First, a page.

Goreski: “We have the ability to maybe be a little bit more extravagant, that we wouldn’t necessarily do on a normal carpet, because we will be in their homes or wherever they’re doing it virtually. So, I think there are definitely pluses and minuses to this, you know. We won’t have the roaring crowds. We won’t have the thousands of flashbulbs. We won’t have that kind of frenzy, but I think in terms of approaching it from a styling angle, there’s definitely things that we can put our clients in that they wouldn’t necessarily want to sit in a car, walk a carpet, walk through the venue, sit at the venue, wait for their award, do the press afterward. So, I think we can kind of be a little bit more imaginative this year.”

For her part, Urbinati plans to tone things down with Sacha Baron Cohen, who will be tuning in from Australia. 

Urbinati: “I had a custom suit made from a designer based on the measurements from [Sacha’s] custom suit we did last Golden Globes. And so, we just had one suit made. It was custom. They sent two of them actually….We definitely are going a little less out there than we would in person just because he is sitting in his room. It is a little ridiculous to see somebody in like a bow tie and this whole thing, so you know we’re going a little bit less. We’re not doing pocket squares and certainly over the top details that we would normally do on a carpet….I’d rather he’d be a little underdressed and not the most overdressed person there.”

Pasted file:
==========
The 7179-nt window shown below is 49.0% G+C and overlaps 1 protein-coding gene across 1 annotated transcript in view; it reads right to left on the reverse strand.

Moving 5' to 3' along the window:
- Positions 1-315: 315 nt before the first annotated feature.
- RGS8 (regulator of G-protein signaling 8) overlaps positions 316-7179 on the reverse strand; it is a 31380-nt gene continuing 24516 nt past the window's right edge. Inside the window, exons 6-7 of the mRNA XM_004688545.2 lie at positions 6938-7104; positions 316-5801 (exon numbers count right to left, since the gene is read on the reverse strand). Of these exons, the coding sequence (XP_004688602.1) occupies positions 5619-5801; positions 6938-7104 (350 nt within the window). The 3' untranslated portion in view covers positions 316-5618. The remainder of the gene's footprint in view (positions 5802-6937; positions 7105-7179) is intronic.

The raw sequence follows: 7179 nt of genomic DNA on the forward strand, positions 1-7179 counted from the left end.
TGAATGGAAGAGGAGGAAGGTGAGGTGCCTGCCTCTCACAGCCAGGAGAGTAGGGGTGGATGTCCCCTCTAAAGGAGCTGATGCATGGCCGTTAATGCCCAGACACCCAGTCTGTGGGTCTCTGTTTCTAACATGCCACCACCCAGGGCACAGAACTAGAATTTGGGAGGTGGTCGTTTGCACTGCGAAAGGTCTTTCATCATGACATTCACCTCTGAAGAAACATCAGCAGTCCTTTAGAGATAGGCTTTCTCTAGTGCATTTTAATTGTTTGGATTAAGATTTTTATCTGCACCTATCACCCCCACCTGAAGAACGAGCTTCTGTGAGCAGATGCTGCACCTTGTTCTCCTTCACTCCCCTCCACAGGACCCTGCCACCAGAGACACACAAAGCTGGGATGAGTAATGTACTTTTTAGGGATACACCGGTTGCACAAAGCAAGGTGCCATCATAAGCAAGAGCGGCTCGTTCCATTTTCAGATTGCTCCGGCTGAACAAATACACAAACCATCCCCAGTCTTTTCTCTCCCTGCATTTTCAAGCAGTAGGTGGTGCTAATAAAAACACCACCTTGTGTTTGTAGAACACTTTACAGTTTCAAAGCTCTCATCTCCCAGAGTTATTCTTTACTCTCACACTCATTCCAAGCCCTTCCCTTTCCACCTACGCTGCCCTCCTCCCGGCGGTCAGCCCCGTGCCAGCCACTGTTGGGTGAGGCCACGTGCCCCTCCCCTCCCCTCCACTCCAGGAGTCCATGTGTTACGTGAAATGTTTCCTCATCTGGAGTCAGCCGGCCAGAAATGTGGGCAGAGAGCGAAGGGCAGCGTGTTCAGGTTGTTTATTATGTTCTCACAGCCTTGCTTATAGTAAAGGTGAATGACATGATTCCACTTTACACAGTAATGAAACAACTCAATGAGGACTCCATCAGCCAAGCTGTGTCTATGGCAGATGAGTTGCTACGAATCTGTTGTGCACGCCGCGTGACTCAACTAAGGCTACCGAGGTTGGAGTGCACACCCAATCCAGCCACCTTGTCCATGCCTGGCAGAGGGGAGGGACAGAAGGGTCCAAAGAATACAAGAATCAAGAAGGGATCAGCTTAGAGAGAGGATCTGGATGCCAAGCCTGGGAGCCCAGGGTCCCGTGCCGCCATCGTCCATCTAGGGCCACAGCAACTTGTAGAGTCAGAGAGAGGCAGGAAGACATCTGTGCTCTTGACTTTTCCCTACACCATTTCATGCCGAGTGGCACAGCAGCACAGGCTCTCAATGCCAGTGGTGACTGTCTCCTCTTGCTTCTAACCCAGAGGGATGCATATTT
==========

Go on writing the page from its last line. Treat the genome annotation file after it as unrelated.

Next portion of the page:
The stylists are seeing less clients.

Urbinati: “All of us are dressing like one or two people this year versus most of us normally are dressing like 10 people to the Golden Globes, you know, because there’s presenters and nominees, so that’s a really different aspect.”

From top left: Journalist Margaret Gardiner, Golden Globe ambassadors Satchel and Jackson Lee, Brad Goreski, Erica Cloud, Andrew Gelwicks, Ilaria Urbinati, Sophie Lopez, Avo Yermagyan and Tara Swennen. Courtesy

For some, like stylist Yermagyan (dressing Leslie Odom Jr., nominated for both Best Supporting Actor, Motion Picture for “One Night in Miami” and Best Original Song for its song, “Speak Now”), today’s climate and “the tone” are in mind.

Yermagyan: “There are the constraints due to COVID-19, which is we’re getting tested on the daily, sometimes multiple times daily. Some PR showrooms are closed, access to clothes is more challenging. But I think for me, it’s more important to be mindful of the tone of what we’re putting out there and be conscious of the fact that people are facing real struggles, and although we want to give them beautiful moments and escapism, we still want to make sure that we’re sensitive to what the world is going through.…This year, the stakes are much higher, because there’s been sort of a vacuum with no carpets really happening, so there’s going to be a lot of eyes on these carpets….I just really wanted to honor the tone of the film, and they’re talking about cultural upheaval in the ’60s and a cultural awakening, which is something I think all of us faced this last year. So, I want to play into what the guys did, not to over intellectualize the styling, but they were changemakers in their time…and I want to bring that into his look on the carpet. Last year, I did Nick Jonas for the carpet, and he wore a million-dollar Bulgari watch. I think that’s something I would shy away from this year.”